How to Dye a Hat
Don't be daunted by the idea of dyeing your hat a new and brighter colour. Getting creative with your millinery projects is less difficult than it sounds and will ensure you're heads above the rest of the crowd. Hats are made from a wide variety of materials, some of which are easier to dye than others.
You can give a straw hat a new colour simply by spraying it with a coat of craft paint, while hats covered with satin can be dyed by dabbing on fabric paints. To change the colour of a traditional felt hat, you need to use a different approach.
Heat a pot of water over the stove and remove from heat when hot, but not boiling. Add a splash of vinegar to help set your colour. Leave your hat to soak for 10 to 15 minutes. Remove the hat.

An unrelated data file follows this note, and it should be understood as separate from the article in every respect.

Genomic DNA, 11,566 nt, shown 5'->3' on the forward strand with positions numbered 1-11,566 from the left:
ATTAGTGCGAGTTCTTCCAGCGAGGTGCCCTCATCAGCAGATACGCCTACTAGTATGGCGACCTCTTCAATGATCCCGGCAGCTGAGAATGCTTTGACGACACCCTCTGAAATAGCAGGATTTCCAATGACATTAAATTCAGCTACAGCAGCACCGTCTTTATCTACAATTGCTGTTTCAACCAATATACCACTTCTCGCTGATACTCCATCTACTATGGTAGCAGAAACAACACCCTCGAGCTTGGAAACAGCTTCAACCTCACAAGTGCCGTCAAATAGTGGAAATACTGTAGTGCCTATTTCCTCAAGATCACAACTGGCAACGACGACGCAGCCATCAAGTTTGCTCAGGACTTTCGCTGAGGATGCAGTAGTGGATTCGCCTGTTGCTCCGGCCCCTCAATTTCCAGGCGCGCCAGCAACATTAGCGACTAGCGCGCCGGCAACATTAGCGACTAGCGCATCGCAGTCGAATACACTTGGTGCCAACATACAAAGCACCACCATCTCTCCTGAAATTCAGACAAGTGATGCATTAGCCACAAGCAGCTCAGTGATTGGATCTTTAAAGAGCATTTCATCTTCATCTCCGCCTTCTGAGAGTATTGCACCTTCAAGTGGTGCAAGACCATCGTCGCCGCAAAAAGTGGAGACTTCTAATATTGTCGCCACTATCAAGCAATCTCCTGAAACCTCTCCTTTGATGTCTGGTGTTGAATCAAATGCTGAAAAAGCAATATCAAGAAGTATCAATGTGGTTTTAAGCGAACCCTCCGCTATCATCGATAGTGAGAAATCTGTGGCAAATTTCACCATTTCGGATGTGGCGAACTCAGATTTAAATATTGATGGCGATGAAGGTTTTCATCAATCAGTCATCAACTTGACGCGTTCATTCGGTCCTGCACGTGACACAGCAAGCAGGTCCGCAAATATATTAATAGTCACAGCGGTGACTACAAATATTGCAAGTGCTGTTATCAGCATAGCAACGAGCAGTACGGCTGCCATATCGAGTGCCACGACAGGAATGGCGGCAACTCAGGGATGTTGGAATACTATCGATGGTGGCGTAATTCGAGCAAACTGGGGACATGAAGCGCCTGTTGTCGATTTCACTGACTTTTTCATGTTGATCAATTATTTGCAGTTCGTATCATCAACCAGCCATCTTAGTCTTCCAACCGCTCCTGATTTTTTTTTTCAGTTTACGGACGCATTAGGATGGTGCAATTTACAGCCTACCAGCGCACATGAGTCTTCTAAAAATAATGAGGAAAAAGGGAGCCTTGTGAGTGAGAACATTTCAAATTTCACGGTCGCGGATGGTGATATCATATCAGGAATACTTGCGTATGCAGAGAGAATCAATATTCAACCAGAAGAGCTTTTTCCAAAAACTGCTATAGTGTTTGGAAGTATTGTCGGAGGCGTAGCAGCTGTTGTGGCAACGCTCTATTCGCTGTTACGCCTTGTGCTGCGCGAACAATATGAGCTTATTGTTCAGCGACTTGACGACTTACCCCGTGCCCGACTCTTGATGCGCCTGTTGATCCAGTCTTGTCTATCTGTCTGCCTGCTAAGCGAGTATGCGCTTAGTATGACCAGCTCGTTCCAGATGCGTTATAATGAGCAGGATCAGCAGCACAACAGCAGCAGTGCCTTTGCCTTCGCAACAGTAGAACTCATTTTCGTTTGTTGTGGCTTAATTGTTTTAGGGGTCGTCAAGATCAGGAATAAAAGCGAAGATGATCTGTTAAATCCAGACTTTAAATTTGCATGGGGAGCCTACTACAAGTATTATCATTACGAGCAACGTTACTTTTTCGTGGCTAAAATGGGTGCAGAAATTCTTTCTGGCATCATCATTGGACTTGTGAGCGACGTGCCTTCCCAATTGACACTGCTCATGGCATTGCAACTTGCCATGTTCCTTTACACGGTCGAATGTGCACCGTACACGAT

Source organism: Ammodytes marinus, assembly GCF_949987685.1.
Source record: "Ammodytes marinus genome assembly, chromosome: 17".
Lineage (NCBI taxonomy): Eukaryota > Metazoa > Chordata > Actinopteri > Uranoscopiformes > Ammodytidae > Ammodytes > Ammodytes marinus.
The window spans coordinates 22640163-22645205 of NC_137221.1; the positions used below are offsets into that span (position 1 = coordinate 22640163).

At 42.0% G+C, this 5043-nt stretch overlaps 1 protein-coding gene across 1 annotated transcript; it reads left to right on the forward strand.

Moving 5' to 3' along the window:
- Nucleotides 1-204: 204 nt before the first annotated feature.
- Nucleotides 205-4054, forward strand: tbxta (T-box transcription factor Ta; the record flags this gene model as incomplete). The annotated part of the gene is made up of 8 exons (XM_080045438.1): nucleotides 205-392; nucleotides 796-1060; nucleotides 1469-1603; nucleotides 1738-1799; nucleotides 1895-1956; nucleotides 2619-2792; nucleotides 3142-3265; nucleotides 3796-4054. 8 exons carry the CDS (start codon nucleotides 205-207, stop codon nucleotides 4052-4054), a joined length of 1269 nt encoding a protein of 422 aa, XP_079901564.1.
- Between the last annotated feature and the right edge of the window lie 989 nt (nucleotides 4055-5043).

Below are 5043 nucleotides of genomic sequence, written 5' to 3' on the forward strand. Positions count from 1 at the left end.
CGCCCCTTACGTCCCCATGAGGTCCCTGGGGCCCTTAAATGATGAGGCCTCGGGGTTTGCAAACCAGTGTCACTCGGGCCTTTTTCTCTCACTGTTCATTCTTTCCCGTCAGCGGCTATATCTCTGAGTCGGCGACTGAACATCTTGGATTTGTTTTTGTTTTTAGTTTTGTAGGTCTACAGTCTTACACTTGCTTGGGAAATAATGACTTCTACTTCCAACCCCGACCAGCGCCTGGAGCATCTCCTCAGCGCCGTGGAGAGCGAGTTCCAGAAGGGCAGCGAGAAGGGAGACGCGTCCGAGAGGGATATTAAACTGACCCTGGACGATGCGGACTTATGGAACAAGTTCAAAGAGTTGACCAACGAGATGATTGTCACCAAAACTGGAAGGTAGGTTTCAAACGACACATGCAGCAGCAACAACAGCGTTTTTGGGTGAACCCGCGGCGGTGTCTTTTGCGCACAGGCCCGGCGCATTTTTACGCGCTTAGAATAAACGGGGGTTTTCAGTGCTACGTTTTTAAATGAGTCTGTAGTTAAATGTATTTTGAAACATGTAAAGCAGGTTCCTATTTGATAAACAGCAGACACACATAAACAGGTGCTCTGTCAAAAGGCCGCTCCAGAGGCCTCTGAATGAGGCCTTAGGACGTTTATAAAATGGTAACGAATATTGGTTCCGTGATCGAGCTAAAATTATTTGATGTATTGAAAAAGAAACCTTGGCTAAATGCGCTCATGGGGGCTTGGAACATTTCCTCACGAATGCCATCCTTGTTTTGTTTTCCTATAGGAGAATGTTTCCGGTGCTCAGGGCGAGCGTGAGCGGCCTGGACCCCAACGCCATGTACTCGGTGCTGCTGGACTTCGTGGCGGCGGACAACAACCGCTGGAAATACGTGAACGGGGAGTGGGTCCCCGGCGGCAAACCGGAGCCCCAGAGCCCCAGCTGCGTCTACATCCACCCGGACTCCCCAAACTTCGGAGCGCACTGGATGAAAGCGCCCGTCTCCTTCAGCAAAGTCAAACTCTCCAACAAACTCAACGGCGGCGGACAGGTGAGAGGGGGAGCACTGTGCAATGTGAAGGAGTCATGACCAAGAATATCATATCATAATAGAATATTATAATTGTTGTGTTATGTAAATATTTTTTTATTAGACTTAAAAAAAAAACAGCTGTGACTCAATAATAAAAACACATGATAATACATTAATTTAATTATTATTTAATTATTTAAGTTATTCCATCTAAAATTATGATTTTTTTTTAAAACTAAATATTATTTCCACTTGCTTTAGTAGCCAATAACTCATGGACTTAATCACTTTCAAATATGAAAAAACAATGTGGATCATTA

- Don't be daunted by the idea of dyeing your hat a new and brighter colour.
- To change the colour of a traditional felt hat, you need to use a different approach.
Fill a pot with sufficient water that the liquid will cover the hat. Then add either Kool-Aid in your chosen colour or a few drops of frosting colourant to the pot of water. Warm the liquid on the stove and add your hat. Simmer for at least 15 minutes. Leave to soak for longer if a deeper colour is desired.
Put on disposable gloves and remove the hat. Rinse in a little soapy water to remove excess dye and gently squeeze out the liquid.
- Fill a pot with sufficient water that the liquid will cover the hat.
- Leave to soak for longer if a deeper colour is desired.
Place the wet hat over your hat shaper, smooth in place and leave to dry.
- Dyeing will work best on white, cream or light-coloured hats. If attempting to dye a hat that is already coloured, choose a much darker dye than the original shade of your hat.
Mary Stewart has been a news and features journalist since 2000. Her work has appeared in U.K. national newspapers and magazines, including "The Times (of London)," "The Sunday Telegraph," "The Mail on Sunday" and "The Guardian". She has a B.A. in journalism from Napier University.